LIONS INSIDER

TWENTYMAN: 5 takeaways from minicamp

Posted Jun 18, 2017

Tim Twentyman gives his 5 takeaways from minicamp.

The Lions have completed their three-day mandatory minicamp, which now concludes the offseason training program.

Next up is the rigors of training camp starting at the end of July. Camp will decide the initial 53-man roster and get the team ready for their home opener Sept. 10.

Looking back at minicamp, here are five takeaways from those three days of practice:

1. Forget what we saw at left tackle

Lions general manager Bob Quinn shook things up on the last day of minicamp Thursday, when he traded for tackle Greg Robinson, a former No. 2 overall pick, and signed free-agent tackle Cyrus Kouandjio. Both players were bystanders at practice Thursday, and are expected to compete at left tackle when training camp starts.

Joe Dahl had been taking most of the first-team reps at left tackle in minicamp, but he could be a candidate to revert to his more natural position at guard.

We also have yet to see Corey Robinson in action because of an injury. Robinson was the third tackle behind Taylor Decker and Riley Reiff most of last season.

When training camp begins, expect a whole new competition at the left tackle spot until starter Taylor Decker can return from his right shoulder injury.

2. Good start, rookie

Receiver Kenny Golladay was a small-school product that put up big-time numbers in college -- back-to-back 1,000-yard receiving seasons at Northern Illinois.

He parlayed that production into a third-round selection by the Lions in this year’s NFL Draft.

Golladay’s size (6-4, 213), speed and length were on display just about every day of the open OTA and minicamp practices. He made a number of difficult catches and big plays, and has impressed several of his veteran teammates, including Matthew Stafford and Golden Tate.

Making plays in shorts with limited contact is a lot different than full pads with bump-and-run coverage, which Golladay will face in training camp, but it’s certainly a good sign that he’s shown a playmaking prowess and has done well with what he’s been asked to do early on.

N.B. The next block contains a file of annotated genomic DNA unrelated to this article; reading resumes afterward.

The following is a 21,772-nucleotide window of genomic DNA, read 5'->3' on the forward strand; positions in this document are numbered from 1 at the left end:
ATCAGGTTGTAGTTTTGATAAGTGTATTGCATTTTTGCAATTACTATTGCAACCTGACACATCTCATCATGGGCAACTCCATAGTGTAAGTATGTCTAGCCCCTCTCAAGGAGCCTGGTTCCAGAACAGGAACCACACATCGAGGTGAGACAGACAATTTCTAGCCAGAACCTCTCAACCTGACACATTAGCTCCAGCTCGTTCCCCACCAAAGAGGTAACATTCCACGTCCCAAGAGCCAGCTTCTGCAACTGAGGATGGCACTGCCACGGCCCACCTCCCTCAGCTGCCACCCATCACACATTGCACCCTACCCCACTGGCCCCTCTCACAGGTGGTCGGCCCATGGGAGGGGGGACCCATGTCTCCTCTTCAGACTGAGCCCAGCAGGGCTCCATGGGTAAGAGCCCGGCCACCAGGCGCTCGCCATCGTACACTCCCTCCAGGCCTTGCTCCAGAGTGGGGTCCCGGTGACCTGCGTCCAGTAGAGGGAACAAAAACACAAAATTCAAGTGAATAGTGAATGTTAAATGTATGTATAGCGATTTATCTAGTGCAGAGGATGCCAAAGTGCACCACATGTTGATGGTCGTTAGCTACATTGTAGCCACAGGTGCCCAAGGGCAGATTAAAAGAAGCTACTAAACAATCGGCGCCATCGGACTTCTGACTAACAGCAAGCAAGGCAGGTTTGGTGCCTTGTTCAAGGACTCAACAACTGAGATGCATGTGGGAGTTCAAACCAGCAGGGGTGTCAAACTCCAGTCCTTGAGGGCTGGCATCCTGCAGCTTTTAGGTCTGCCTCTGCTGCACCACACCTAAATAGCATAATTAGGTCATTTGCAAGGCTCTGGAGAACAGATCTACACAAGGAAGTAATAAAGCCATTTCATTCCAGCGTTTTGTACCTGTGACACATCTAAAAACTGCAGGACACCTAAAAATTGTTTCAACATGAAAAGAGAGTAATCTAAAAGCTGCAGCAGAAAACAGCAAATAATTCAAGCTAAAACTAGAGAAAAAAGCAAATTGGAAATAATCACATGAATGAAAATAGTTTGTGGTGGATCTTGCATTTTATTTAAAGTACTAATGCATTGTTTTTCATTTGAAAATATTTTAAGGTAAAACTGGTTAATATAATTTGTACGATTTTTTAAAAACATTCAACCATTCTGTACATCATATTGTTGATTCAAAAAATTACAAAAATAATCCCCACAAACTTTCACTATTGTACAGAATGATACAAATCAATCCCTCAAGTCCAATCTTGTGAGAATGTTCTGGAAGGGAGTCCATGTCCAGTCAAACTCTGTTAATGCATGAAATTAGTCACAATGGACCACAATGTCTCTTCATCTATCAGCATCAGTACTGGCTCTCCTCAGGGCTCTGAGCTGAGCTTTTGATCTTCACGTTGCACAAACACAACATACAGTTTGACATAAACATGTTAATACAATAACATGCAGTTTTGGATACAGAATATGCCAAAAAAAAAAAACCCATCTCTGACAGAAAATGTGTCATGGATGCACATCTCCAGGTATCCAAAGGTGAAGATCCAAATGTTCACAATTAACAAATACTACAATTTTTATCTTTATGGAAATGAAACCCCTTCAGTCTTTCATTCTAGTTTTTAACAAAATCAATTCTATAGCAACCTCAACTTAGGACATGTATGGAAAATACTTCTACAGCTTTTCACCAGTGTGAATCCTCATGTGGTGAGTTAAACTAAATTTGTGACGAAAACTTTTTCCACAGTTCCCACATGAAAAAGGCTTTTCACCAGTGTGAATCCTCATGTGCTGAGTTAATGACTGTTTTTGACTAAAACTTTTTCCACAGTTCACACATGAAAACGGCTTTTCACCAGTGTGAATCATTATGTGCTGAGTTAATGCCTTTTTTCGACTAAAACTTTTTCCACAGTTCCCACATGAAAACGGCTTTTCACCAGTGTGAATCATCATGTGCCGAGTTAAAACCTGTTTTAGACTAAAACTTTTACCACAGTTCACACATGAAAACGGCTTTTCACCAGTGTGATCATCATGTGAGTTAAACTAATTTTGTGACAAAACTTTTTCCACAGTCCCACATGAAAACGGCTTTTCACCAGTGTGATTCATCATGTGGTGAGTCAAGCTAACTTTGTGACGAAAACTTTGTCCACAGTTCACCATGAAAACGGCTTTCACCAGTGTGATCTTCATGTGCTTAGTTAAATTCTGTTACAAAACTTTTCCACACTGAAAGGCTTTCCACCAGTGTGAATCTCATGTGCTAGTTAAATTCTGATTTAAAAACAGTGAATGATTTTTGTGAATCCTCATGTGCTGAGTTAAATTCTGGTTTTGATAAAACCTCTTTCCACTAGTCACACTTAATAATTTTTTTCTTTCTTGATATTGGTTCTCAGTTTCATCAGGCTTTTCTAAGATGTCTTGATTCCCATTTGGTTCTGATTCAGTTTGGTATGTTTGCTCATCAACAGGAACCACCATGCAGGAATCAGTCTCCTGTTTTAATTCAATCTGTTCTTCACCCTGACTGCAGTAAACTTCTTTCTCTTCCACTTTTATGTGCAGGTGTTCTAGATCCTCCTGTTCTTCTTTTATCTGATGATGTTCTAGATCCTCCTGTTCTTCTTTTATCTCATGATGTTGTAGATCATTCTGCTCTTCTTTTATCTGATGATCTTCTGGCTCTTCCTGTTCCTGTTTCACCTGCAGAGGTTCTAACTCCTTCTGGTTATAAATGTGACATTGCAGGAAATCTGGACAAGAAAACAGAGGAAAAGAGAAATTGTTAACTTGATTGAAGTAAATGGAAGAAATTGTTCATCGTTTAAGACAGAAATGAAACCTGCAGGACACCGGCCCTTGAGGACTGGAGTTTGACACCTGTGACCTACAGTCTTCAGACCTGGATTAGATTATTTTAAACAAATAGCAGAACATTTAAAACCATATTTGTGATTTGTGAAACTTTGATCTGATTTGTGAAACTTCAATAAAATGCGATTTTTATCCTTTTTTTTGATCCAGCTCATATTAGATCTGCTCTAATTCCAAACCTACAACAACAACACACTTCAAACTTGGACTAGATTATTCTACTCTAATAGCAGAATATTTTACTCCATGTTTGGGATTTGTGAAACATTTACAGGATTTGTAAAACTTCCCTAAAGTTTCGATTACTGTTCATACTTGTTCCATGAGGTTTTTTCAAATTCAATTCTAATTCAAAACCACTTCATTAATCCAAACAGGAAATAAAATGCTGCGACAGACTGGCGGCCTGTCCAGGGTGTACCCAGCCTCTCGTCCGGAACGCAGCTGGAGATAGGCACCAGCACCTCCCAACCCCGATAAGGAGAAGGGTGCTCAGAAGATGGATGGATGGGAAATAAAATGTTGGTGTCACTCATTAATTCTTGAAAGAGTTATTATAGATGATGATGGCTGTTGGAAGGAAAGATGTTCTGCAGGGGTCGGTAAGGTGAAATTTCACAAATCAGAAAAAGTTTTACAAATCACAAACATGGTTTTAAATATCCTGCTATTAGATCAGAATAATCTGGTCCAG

The Lions need a third receiver to emerge behind Tate and Marvin Jones Jr., and Golladay made a statement this spring and summer that he might just be up to the task.

3. Linebacker pecking order

Rookie Jarrad Davis appears solidly entrenched at the MIKE. He’s looked like a natural fit there in minicamp, too.

But where does everyone else fall into line? That question is hard to answer right now because Tahir Whitehead didn’t take part in OTAs or minicamp as he’s rehabbing an injury. He’s making the switch from MIKE to WILL, but he’ll have to compete with Paul Worrilow, Jalen Reeves-Maybin and others.

Antwione Williams is also in line for more playing time after a solid rookie season.

The competition at linebacker will be a definite spot to watch in training camp.

4. Backup quarterback competition

Playing quarterback in this league as a rookie is tough business.

Jake Rudock realized that very early last season. He was drafted to compete with Dan Orlovsky to be Matthew Stafford’s backup, but Orlovsky’s experience and knowledge of the offense gave him a clear advantage. Orlovsky ended up winning the job.

Fast forward one year and Brad Kaaya is learning the same lesson. Rudock’s experience and knowledge of Jim Bob Cooter’s scheme is light years ahead of Kaaya’s right now, and that’s shown on the field in minicamp.

Rudock appears to have clearly established himself as the No. 2 quarterback heading into training camp.

5. Speed on defense

Detroit needed to add speed and playmakers on defense this offseason. Early indications are that they’ve accomplished that.

The additions of rookies Davis, Teez Tabor, Reeves-Maybin and Jamal Agnew, along with the signings of free agents DJ Hayden, Paul Worrilow, Cornelius Washington and others, have given this defense a new look.

“I think where we’re different, obviously ... I think we’re a little bit younger,” defensive coordinator Teryl Austin said. “I think we’re a little bit faster, overall team speed --linebacker, in the secondary.

"You have some guys who really can run. I think we’re better that way, overall. I think our athleticism is a little bit better than we were last year, which I like.”

It was a ball-hawking unit during minicamp, and Austin no-doubt hopes that continues in training camp when the pads come on, players start flying around and the hitting starts.